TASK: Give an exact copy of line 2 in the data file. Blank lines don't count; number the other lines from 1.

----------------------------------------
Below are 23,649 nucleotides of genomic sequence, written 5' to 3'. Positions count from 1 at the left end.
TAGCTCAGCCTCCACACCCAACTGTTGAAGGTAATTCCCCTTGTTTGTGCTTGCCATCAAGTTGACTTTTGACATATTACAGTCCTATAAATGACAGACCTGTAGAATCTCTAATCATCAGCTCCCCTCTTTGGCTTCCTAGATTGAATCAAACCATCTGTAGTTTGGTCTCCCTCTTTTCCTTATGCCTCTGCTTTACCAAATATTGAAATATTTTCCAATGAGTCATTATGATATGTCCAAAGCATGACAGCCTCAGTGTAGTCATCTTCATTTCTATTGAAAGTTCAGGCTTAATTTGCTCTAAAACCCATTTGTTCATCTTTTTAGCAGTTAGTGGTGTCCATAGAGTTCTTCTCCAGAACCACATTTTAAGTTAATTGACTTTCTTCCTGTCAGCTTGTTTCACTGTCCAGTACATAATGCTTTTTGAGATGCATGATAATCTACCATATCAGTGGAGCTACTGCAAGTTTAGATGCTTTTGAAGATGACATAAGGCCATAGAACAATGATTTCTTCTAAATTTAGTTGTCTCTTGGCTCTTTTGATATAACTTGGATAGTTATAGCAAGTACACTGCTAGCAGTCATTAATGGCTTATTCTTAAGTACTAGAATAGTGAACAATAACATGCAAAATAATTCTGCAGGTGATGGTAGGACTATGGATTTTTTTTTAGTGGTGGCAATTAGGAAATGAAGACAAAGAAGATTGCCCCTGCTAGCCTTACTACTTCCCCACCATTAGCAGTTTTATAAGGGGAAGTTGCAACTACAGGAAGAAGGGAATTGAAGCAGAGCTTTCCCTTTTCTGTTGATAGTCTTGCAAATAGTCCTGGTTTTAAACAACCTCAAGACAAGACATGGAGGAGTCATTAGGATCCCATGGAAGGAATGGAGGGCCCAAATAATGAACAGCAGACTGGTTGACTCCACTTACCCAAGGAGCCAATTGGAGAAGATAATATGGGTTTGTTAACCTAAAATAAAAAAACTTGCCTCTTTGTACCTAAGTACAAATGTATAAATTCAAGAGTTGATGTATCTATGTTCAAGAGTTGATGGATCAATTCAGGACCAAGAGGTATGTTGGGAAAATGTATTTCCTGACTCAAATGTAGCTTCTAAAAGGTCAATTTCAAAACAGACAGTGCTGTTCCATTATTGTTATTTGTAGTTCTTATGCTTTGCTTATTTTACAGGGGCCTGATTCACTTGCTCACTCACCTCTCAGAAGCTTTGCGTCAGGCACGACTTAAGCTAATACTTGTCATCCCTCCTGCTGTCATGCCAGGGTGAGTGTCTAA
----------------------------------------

TAGCTCAGCCTCCACACCCAACTGTTGAAGGTAATTCCCCTTGTTTGTGCTTGCCATCAAGTTGACTTTTGACATATTACAGTCCTATAAATGACAGACCTGTAGAATCTCTAATCATCAGCTCCCCTCTTTGGCTTCCTAGATTGAATCAAACCATCTGTAGTTTGGTCTCCCTCTTTTCCTTATGCCTCTGCTTTACCAAATATTGAAATATTTTCCAATGAGTCATTATGATATGTCCAAAGCATGACAGCCTCAGTGTAGTCATCTTCATTTCTATTGAAAGTTCAGGCTTAATTTGCTCTAAAACCCATTTGTTCATCTTTTTAGCAGTTAGTGGTGTCCATAGAGTTCTTCTCCAGAACCACATTTTAAGTTAATTGACTTTCTTCCTGTCAGCTTGTTTCACTGTCCAGTACATAATGCTTTTTGAGATGCATGATAATCTACCATATCAGTGGAGCTACTGCAAGTTTAGATGCTTTTGAAGATGACATAAGGCCATAGAACAATGATTTCTTCTAAATTTAGTTGTCTCTTGGCTCTTTTGATATAACTTGGATAGTTATAGCAAGTACACTGCTAGCAGTCATTAATGGCTTATTCTTAAGTACTAGAATAGTGAACAATAACATGCAAAATAATTCTGCAGGTGATGGTAGGACTATGGATTTTTTTTTAGTGGTGGCAATTAGGAAATGAAGACAAAGAAGATTGCCCCTGCTAGCCTTACTACTTCCCCACCATTAGCAGTTTTATAAGGGGAAGTTGCAACTACAGGAAGAAGGGAATTGAAGCAGAGCTTTCCCTTTTCTGTTGATAGTCTTGCAAATAGTCCTGGTTTTAAACAACCTCAAGACAAGACATGGAGGAGTCATTAGGATCCCATGGAAGGAATGGAGGGCCCAAATAATGAACAGCAGACTGGTTGACTCCACTTACCCAAGGAGCCAATTGGAGAAGATAATATGGGTTTGTTAACCTAAAATAAAAAAACTTGCCTCTTTGTACCTAAGTACAAATGTATAAATTCAAGAGTTGATGTATCTATGTTCAAGAGTTGATGGATCAATTCAGGACCAAGAGGTATGTTGGGAAAATGTATTTCCTGACTCAAATGTAGCTTCTAAAAGGTCAATTTCAAAACAGACAGTGCTGTTCCATTATTGTTATTTGTAGTTCTTATGCTTTGCTTATTTTACAGGGGCCTGATTCACTTGCTCACTCACCTCTCAGAAGCTTTGCGTCAGGCACGACTTAAGCTAATACTTGTCATCCCTCCTGCTGTCATGCCAGGGTGAGTGTCTAA